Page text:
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Field Recording by Byron Westbrook

There are actually two recordings here, made many months apart and then superimposed on one another. For me, each would qualify as play—as both scenarios only involved turning on a recorder in a particular space, without any intention of producing a proper piece. More than anything, each was straight documentation.

In the first, made in upstate New York, I activated a large concrete grain silo with sticks, voice, and whistling. I leaned my microphones into a portal on the edge of this silo and sang into it, singing overtones related to the pitches I heard inside.

The second is a stereo recording made while rehearsing at Phill Niblock's loft. I don't play synthesizers live and was trying out a performance setup that I never ended up using. I sustained separate tones from different speakers, resonating the room. The choice of pitches was arbitrary, probably just reactions to the rattles in Phill's congested space.

Some time later, when I uploaded the contents of my recorder to a computer, I noticed something unusual: these two recordings, not adjacent to each other at all, were almost perfectly in tune with one another. In both, the root tone is about 138 Hz—a very sharp C#, an interstitial note that would not even be found on a properly tuned piano at A440. This is a fairly uncanny coincidence.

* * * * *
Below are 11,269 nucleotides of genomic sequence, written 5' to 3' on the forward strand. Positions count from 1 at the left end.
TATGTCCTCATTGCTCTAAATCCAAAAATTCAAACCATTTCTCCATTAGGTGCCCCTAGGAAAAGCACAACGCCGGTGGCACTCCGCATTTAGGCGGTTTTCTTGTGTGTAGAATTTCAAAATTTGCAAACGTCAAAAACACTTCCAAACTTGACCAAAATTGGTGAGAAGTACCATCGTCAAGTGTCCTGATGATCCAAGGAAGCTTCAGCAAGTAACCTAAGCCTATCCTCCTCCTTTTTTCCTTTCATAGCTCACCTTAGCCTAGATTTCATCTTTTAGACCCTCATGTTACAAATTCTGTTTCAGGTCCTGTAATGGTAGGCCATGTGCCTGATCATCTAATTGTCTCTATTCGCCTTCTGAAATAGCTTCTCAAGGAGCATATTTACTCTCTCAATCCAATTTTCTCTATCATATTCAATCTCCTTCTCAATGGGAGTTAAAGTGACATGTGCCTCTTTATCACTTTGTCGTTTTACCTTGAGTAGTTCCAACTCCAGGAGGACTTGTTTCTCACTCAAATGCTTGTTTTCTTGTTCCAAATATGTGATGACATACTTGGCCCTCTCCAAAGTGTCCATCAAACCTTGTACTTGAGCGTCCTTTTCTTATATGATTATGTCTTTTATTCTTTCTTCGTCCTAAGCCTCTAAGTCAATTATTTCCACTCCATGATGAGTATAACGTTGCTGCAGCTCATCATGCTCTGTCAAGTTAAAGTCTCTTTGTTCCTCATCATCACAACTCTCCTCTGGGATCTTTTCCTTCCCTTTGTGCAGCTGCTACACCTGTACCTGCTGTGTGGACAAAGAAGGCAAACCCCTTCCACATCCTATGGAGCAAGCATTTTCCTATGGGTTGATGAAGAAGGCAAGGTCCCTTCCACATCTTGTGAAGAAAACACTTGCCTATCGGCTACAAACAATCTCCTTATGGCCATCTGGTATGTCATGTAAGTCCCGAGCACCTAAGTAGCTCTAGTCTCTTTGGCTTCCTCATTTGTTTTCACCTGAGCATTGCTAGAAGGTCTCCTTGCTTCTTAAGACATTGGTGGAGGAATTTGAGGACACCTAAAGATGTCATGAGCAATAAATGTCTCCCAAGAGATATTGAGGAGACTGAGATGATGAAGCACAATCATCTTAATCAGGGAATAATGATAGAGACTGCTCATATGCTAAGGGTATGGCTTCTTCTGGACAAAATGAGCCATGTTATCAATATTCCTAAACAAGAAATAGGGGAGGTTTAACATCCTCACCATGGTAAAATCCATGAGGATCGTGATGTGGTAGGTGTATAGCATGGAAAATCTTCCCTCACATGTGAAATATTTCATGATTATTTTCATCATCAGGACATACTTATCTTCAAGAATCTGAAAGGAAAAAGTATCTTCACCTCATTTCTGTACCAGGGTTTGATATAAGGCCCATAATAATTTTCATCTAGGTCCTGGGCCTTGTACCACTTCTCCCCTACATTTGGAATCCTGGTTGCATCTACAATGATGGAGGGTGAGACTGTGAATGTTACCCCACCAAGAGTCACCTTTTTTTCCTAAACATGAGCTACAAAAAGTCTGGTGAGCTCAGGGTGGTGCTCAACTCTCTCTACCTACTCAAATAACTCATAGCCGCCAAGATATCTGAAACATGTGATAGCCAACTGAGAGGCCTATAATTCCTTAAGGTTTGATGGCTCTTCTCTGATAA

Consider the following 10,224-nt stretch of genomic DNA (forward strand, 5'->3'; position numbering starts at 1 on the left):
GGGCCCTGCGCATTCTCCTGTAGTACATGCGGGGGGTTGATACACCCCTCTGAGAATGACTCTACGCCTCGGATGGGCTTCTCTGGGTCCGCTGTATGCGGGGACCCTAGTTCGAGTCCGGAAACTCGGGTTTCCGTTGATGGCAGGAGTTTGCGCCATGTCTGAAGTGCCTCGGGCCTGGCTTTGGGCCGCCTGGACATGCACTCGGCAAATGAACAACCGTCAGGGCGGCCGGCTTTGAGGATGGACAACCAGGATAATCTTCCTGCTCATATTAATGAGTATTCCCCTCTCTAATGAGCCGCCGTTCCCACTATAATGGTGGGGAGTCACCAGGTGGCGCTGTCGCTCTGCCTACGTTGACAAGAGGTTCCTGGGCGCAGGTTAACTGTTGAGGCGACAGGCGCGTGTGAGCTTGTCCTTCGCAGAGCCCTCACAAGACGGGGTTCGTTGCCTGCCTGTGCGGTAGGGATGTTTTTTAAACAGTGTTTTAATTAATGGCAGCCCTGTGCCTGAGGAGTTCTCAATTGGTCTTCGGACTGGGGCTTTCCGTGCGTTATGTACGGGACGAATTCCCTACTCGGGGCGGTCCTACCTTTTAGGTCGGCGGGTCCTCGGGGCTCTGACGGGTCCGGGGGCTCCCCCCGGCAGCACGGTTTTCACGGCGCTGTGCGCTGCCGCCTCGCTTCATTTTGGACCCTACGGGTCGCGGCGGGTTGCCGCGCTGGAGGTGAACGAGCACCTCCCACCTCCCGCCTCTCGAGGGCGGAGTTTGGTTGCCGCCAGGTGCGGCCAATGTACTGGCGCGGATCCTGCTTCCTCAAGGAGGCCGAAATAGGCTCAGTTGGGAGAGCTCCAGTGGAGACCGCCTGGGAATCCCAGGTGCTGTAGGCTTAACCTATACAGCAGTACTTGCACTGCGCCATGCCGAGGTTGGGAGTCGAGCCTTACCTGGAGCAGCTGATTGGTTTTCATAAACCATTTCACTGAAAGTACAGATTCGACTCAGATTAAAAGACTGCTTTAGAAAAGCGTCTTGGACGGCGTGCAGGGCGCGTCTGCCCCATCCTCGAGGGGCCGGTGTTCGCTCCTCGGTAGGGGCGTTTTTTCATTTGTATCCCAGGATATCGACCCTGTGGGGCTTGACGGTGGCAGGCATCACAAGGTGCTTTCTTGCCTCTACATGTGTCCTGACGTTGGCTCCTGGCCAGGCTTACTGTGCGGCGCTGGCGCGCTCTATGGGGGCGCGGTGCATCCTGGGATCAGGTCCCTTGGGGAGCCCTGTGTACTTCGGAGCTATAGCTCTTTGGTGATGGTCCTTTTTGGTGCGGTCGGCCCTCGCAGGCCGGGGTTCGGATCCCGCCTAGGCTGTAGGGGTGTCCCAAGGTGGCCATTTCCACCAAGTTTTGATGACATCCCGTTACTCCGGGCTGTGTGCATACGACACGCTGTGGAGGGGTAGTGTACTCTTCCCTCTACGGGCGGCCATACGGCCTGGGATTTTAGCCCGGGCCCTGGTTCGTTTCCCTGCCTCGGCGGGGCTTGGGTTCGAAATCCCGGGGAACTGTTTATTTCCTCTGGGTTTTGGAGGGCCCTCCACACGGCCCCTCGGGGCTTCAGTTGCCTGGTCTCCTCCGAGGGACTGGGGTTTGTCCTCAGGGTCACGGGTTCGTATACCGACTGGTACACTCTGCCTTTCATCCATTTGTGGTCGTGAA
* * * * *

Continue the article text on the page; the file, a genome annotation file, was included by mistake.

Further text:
These recordings play over each other very nicely, almost too nicely. It is almost disposable as a composition but quite interesting as an occurrence. I'm fascinated by what it suggests—that there is some kind of dialogue over time, between presence in different spaces. And then there's the idea of something in the present playing along with something in the future. I was drawn to both of these spaces, and I'm curious about what my attraction might illuminate. Could they be related to each other in other ways? Are they speaking to each other via my voice?

My work contains a number of threads that are seemingly unrelated: field recordings, music performance, and socially engaged installations. I'd like to think of this as a reminder of their connection, their shared resonance.